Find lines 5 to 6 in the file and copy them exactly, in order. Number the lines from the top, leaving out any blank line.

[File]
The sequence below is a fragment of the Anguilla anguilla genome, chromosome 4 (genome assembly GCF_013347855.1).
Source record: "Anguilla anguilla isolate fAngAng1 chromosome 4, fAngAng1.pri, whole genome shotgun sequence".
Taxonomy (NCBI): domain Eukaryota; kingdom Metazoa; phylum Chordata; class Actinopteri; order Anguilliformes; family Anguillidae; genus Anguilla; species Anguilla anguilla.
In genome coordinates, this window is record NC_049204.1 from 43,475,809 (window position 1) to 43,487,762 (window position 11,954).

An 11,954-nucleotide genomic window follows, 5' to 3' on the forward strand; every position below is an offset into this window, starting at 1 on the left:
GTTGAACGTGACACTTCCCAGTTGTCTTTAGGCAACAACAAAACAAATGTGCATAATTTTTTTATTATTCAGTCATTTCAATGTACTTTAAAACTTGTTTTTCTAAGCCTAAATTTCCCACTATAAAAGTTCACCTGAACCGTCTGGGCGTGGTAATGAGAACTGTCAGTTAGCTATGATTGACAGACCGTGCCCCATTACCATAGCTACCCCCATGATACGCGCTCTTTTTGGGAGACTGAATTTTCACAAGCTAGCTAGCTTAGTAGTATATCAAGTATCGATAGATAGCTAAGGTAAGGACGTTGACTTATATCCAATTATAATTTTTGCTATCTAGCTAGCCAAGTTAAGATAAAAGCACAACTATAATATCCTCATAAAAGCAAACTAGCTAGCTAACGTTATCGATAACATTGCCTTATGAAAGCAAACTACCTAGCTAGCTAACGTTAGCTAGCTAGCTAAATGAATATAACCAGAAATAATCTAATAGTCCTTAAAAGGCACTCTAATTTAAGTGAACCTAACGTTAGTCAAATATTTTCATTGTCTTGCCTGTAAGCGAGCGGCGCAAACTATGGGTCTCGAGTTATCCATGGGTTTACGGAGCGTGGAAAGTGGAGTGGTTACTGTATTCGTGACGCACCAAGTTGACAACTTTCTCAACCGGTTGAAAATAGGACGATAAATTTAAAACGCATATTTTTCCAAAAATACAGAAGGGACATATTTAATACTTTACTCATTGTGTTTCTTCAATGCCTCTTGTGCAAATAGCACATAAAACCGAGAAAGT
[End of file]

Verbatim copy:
An 11,954-nucleotide genomic window follows, 5' to 3' on the forward strand; every position below is an offset into this window, starting at 1 on the left:
GTTGAACGTGACACTTCCCAGTTGTCTTTAGGCAACAACAAAACAAATGTGCATAATTTTTTTATTATTCAGTCATTTCAATGTACTTTAAAACTTGTTTTTCTAAGCCTAAATTTCCCACTATAAAAGTTCACCTGAACCGTCTGGGCGTGGTAATGAGAACTGTCAGTTAGCTATGATTGACAGACCGTGCCCCATTACCATAGCTACCCCCATGATACGCGCTCTTTTTGGGAGACTGAATTTTCACAAGCTAGCTAGCTTAGTAGTATATCAAGTATCGATAGATAGCTAAGGTAAGGACGTTGACTTATATCCAATTATAATTTTTGCTATCTAGCTAGCCAAGTTAAGATAAAAGCACAACTATAATATCCTCATAAAAGCAAACTAGCTAGCTAACGTTATCGATAACATTGCCTTATGAAAGCAAACTACCTAGCTAGCTAACGTTAGCTAGCTAGCTAAATGAATATAACCAGAAATAATCTAATAGTCCTTAAAAGGCACTCTAATTTAAGTGAACCTAACGTTAGTCAAATATTTTCATTGTCTTGCCTGTAAGCGAGCGGCGCAAACTATGGGTCTCGAGTTATCCATGGGTTTACGGAGCGTGGAAAGTGGAGTGGTTACTGTATTCGTGACGCACCAAGTTGACAACTTTCTCAACCGGTTGAAAATAGGACGATAAATTTAAAACGCATATTTTTCCAAAAATACAGAAGGGACATATTTAATACTTTACTCATTGTGTTTCTTCAATGCCTCTTGTGCAAATAGCACATAAAACCGAGAAAGT